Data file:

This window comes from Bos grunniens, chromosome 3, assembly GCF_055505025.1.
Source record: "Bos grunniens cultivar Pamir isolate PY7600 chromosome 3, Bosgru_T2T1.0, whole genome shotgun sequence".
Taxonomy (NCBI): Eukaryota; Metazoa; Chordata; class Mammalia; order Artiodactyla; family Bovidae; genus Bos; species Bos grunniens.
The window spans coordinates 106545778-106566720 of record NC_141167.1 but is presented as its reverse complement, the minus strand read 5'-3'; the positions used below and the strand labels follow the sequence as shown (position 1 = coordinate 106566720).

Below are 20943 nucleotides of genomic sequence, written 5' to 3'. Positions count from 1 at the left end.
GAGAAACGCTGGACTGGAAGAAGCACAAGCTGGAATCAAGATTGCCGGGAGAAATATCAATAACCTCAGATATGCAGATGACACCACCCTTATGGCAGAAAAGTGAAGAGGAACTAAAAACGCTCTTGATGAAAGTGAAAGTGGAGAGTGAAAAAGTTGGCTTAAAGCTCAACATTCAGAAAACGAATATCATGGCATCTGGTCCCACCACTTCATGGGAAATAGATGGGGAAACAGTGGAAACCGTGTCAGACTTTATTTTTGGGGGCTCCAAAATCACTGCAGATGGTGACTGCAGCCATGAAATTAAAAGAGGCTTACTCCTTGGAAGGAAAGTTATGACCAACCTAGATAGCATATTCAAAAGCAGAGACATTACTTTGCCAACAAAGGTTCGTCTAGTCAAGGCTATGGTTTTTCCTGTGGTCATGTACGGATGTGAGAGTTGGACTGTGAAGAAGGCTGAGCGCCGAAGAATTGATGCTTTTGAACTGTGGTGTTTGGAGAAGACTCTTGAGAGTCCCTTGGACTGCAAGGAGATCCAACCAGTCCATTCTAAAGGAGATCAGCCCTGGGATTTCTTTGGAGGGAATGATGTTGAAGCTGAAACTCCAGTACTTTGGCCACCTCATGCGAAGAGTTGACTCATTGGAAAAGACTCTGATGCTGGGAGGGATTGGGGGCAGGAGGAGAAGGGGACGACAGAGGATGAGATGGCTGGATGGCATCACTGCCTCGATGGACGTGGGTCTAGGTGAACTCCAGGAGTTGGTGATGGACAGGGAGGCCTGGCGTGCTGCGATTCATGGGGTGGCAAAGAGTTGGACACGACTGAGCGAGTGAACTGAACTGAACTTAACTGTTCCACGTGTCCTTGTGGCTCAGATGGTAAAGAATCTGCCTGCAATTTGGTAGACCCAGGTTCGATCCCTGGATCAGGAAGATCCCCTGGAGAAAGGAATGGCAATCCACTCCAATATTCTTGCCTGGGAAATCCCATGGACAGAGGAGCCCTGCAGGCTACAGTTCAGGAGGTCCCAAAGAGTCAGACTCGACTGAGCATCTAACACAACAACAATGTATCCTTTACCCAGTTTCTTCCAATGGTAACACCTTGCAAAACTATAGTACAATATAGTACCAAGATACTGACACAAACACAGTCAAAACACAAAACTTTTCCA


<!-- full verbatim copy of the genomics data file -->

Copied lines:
This window comes from Bos grunniens, chromosome 3, assembly GCF_055505025.1.
Source record: "Bos grunniens cultivar Pamir isolate PY7600 chromosome 3, Bosgru_T2T1.0, whole genome shotgun sequence".
Taxonomy (NCBI): Eukaryota; Metazoa; Chordata; class Mammalia; order Artiodactyla; family Bovidae; genus Bos; species Bos grunniens.
The window spans coordinates 106545778-106566720 of record NC_141167.1 but is presented as its reverse complement, the minus strand read 5'-3'; the positions used below and the strand labels follow the sequence as shown (position 1 = coordinate 106566720).

Below are 20943 nucleotides of genomic sequence, written 5' to 3'. Positions count from 1 at the left end.
GAGAAACGCTGGACTGGAAGAAGCACAAGCTGGAATCAAGATTGCCGGGAGAAATATCAATAACCTCAGATATGCAGATGACACCACCCTTATGGCAGAAAAGTGAAGAGGAACTAAAAACGCTCTTGATGAAAGTGAAAGTGGAGAGTGAAAAAGTTGGCTTAAAGCTCAACATTCAGAAAACGAATATCATGGCATCTGGTCCCACCACTTCATGGGAAATAGATGGGGAAACAGTGGAAACCGTGTCAGACTTTATTTTTGGGGGCTCCAAAATCACTGCAGATGGTGACTGCAGCCATGAAATTAAAAGAGGCTTACTCCTTGGAAGGAAAGTTATGACCAACCTAGATAGCATATTCAAAAGCAGAGACATTACTTTGCCAACAAAGGTTCGTCTAGTCAAGGCTATGGTTTTTCCTGTGGTCATGTACGGATGTGAGAGTTGGACTGTGAAGAAGGCTGAGCGCCGAAGAATTGATGCTTTTGAACTGTGGTGTTTGGAGAAGACTCTTGAGAGTCCCTTGGACTGCAAGGAGATCCAACCAGTCCATTCTAAAGGAGATCAGCCCTGGGATTTCTTTGGAGGGAATGATGTTGAAGCTGAAACTCCAGTACTTTGGCCACCTCATGCGAAGAGTTGACTCATTGGAAAAGACTCTGATGCTGGGAGGGATTGGGGGCAGGAGGAGAAGGGGACGACAGAGGATGAGATGGCTGGATGGCATCACTGCCTCGATGGACGTGGGTCTAGGTGAACTCCAGGAGTTGGTGATGGACAGGGAGGCCTGGCGTGCTGCGATTCATGGGGTGGCAAAGAGTTGGACACGACTGAGCGAGTGAACTGAACTGAACTTAACTGTTCCACGTGTCCTTGTGGCTCAGATGGTAAAGAATCTGCCTGCAATTTGGTAGACCCAGGTTCGATCCCTGGATCAGGAAGATCCCCTGGAGAAAGGAATGGCAATCCACTCCAATATTCTTGCCTGGGAAATCCCATGGACAGAGGAGCCCTGCAGGCTACAGTTCAGGAGGTCCCAAAGAGTCAGACTCGACTGAGCATCTAACACAACAACAATGTATCCTTTACCCAGTTTCTTCCAATGGTAACACCTTGCAAAACTATAGTACAATATAGTACCAAGATACTGACACAAACACAGTCAAAACACAAAACTTTTCCA